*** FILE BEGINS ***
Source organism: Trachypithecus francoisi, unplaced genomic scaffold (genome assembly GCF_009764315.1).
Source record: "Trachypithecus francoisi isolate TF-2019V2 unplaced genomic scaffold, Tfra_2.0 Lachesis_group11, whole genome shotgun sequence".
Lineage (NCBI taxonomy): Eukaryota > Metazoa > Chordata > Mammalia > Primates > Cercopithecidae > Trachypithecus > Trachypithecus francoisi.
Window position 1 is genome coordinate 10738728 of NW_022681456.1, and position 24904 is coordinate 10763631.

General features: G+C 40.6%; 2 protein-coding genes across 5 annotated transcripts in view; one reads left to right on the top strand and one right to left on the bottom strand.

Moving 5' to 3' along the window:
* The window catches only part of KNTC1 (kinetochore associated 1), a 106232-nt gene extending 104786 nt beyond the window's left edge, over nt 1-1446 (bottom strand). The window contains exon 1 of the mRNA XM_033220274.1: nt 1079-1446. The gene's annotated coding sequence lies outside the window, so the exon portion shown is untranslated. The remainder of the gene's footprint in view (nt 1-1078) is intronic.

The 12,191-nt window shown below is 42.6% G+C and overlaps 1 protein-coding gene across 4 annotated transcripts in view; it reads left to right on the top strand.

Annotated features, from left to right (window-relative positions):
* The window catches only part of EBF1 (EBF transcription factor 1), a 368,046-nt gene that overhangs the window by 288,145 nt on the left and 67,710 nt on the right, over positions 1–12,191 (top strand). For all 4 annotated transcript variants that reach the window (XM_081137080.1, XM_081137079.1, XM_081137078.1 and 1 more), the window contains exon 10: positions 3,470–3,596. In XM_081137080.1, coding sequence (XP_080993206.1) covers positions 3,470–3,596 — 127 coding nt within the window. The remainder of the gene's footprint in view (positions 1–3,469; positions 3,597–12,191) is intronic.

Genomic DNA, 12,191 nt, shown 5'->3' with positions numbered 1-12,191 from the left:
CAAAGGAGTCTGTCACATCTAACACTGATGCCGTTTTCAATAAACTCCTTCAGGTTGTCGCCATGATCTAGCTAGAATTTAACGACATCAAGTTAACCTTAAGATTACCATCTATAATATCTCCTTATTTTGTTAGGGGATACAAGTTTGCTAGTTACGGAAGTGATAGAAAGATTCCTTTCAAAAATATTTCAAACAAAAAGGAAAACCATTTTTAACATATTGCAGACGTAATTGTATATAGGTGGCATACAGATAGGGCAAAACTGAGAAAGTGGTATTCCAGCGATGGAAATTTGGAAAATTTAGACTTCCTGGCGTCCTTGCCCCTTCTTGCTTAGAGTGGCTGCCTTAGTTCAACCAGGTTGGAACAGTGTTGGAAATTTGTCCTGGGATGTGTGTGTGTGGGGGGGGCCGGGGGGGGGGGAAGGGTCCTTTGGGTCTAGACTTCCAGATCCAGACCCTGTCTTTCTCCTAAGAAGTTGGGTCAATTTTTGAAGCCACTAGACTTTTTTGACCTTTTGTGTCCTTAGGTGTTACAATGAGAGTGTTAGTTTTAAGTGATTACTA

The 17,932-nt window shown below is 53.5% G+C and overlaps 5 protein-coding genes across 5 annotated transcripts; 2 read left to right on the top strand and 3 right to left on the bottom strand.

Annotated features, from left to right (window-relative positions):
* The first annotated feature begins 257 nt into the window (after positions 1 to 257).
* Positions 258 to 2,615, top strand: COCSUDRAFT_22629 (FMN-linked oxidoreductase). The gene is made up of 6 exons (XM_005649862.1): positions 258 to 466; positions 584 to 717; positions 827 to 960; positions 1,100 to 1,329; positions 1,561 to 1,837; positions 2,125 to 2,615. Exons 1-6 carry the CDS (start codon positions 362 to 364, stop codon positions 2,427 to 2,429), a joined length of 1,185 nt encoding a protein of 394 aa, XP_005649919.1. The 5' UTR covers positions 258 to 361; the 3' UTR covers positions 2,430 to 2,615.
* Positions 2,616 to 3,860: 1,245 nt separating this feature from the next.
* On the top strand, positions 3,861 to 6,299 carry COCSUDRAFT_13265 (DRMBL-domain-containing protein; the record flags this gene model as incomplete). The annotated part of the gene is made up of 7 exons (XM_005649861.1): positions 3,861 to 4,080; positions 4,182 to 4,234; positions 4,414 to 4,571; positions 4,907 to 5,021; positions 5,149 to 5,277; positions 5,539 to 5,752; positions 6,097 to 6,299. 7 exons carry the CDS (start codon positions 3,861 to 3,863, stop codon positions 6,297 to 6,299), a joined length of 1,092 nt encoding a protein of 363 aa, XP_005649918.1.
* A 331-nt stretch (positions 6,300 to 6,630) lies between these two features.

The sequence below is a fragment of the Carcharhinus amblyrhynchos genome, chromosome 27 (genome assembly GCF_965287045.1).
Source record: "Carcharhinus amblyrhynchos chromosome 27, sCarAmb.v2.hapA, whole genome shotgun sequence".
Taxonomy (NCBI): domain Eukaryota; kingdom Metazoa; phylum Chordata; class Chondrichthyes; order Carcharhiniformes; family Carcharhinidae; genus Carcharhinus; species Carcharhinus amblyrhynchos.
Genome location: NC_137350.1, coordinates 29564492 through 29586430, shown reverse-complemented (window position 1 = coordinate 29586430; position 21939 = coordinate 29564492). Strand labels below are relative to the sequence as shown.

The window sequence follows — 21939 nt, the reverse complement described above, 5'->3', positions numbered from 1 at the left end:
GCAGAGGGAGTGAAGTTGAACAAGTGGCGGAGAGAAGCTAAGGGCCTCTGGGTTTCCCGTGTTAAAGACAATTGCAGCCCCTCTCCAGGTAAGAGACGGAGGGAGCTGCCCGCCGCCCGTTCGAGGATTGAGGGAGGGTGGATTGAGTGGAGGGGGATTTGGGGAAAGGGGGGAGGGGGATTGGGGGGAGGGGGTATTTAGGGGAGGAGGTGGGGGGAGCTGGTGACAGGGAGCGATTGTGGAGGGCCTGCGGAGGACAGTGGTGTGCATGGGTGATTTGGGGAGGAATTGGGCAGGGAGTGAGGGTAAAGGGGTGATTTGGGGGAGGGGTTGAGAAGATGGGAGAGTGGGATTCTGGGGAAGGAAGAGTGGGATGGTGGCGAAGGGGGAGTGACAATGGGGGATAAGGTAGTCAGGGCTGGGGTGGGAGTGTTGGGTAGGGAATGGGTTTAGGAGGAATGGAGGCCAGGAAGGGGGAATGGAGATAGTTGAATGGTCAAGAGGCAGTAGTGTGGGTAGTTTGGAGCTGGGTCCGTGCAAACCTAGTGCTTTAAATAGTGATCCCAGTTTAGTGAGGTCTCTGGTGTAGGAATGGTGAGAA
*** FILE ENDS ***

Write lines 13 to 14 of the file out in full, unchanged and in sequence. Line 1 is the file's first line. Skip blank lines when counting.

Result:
The 17,932-nt window shown below is 53.5% G+C and overlaps 5 protein-coding genes across 5 annotated transcripts; 2 read left to right on the top strand and 3 right to left on the bottom strand.

Annotated features, from left to right (window-relative positions):